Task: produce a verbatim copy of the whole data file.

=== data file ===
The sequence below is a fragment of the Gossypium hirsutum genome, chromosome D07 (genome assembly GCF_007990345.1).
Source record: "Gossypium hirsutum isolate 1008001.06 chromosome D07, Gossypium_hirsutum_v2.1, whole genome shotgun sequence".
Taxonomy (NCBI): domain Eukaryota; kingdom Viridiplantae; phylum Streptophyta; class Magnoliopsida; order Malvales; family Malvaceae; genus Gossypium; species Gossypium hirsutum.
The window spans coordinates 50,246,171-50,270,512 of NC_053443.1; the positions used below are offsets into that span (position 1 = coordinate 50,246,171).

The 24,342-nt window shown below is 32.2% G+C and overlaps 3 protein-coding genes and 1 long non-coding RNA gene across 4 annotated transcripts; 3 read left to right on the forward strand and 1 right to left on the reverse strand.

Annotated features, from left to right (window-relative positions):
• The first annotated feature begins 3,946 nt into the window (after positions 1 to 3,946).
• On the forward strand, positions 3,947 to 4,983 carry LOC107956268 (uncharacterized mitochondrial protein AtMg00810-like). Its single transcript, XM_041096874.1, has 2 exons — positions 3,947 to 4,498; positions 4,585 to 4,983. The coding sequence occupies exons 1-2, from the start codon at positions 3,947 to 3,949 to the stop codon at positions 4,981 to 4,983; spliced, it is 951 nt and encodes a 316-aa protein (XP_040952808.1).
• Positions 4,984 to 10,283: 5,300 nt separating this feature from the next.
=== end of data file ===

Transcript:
The sequence below is a fragment of the Gossypium hirsutum genome, chromosome D07 (genome assembly GCF_007990345.1).
Source record: "Gossypium hirsutum isolate 1008001.06 chromosome D07, Gossypium_hirsutum_v2.1, whole genome shotgun sequence".
Taxonomy (NCBI): domain Eukaryota; kingdom Viridiplantae; phylum Streptophyta; class Magnoliopsida; order Malvales; family Malvaceae; genus Gossypium; species Gossypium hirsutum.
The window spans coordinates 50,246,171-50,270,512 of NC_053443.1; the positions used below are offsets into that span (position 1 = coordinate 50,246,171).

The 24,342-nt window shown below is 32.2% G+C and overlaps 3 protein-coding genes and 1 long non-coding RNA gene across 4 annotated transcripts; 3 read left to right on the forward strand and 1 right to left on the reverse strand.

Annotated features, from left to right (window-relative positions):
• The first annotated feature begins 3,946 nt into the window (after positions 1 to 3,946).
• On the forward strand, positions 3,947 to 4,983 carry LOC107956268 (uncharacterized mitochondrial protein AtMg00810-like). Its single transcript, XM_041096874.1, has 2 exons — positions 3,947 to 4,498; positions 4,585 to 4,983. The coding sequence occupies exons 1-2, from the start codon at positions 3,947 to 3,949 to the stop codon at positions 4,981 to 4,983; spliced, it is 951 nt and encodes a 316-aa protein (XP_040952808.1).
• Positions 4,984 to 10,283: 5,300 nt separating this feature from the next.